The Naval Postgraduate School’s Space Systems Academic Group (SSAG) recently acquired a piece of the leading edge of a wing from one of NASA’s Space Transportation System orbiter, also known as a space shuttle. The piece, one of only a few that can be viewed outside a museum, will soon join what is becoming an impressive collection of memorabilia honoring the university’s legacy in space operations and exploration.
“What we have is RCC panel number 11 from the right side of the leading edge of a wing from a shuttle similar to the Columbia,” said former astronaut and National Reconnaissance Office Chair Professor retired Navy Capt. Daniel Bursch. “The leading edge of the wing and the nose are made to take upwards of 3,000 degrees Fahrenheit.”
The wing edge acquired by NPS is from an unlaunched duplicate space shuttle very similar in design to that of the Space Shuttle Columbia. In fact, if it were from the Columbia, it would be located very near the piece that NASA experts say led to the Columbia disaster in February of 2003.
With NPS alumnus Cmdr. William J. McCool on board, a suitcase-sized piece of foam is believed to have dislodged and struck panel number eight on the shuttle’s left side during takeoff. Upon reentry, the subsequent damage allowed hot atmospheric gases to penetrate the internal wing structure, leading to devastating, tragic consequences.
This newest artifact from the space shuttle era is one of several pieces of memorabilia acquired by SSAG in hopes of honoring the university’s lengthy legacy in space and the men and women who have shaped it. NPS boasts more than 40 graduates that have gone on to NASA’s astronaut program.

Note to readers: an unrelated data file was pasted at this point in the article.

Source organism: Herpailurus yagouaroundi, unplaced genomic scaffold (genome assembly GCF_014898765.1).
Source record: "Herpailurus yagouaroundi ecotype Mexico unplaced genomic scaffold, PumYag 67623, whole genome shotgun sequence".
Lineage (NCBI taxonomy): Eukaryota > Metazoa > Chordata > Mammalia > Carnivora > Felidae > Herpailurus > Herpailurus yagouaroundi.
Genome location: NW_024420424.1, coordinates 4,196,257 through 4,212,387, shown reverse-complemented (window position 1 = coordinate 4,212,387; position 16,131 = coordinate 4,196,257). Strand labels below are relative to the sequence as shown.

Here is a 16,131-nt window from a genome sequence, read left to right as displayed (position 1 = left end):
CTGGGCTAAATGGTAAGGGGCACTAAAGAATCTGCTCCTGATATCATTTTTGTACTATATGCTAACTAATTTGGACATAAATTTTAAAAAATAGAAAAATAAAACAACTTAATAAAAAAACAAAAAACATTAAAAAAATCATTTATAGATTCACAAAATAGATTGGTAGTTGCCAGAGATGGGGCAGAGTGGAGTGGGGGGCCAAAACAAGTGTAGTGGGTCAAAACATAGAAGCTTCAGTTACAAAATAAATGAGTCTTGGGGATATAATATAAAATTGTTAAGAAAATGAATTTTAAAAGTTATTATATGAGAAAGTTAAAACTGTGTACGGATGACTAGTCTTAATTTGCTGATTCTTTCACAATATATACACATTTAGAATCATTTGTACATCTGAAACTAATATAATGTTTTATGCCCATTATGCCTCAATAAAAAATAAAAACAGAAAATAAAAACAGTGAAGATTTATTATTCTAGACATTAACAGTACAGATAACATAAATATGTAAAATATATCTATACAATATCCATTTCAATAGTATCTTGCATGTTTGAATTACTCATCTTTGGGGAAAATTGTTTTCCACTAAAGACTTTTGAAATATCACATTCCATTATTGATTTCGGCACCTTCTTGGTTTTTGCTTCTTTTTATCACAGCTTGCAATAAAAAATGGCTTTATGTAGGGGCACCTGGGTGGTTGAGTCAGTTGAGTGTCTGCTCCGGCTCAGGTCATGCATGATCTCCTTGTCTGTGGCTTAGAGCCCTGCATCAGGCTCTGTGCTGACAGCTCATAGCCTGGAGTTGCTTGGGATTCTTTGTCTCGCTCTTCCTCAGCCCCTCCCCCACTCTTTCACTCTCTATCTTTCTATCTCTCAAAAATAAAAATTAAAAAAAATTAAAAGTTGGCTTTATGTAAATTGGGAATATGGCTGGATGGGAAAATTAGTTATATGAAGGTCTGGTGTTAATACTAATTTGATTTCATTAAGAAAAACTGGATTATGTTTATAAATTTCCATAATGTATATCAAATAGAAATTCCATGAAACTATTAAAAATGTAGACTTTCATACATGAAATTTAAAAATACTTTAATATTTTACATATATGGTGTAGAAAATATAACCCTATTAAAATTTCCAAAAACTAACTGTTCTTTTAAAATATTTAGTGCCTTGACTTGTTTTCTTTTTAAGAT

But space-travelers-as-graduates is far from NPS’ only contribution to DOD operations in space. Countless students have completed their studies in space systems operations or engineering, and have gone on to be leaders, project managers and decision makers, enabling DOD to execute its space mission.
Panholzer, who has served as chair for the SSAG for 29 years and is a former Dean of the Graduate School of Engineering and Applied Sciences at NPS, says student contributions come just about every quarter.
“I have a tendency to look at our students as colleagues based on their experience and background,” said Panholzer. “Students experience a problem in the fleet that they would like to work on, so they find a professor who is available and interested, and their thesis can be that topic.”
Panholzer and Bursch point to the countless advancements in small satellites, or CubeSats, led by SSAG students and faculty as one such area of high impact.
“There has recently been a lot of attention paid to small satellites and to their capabilities,” said Bursch. “[The U.S. has] historically built very large and capable satellites. Now we are looking at what if one of these large ones is no longer available? Being able to recover communications through small and easily ‘launchable’ satellites may be available to us through the research done here at NPS.”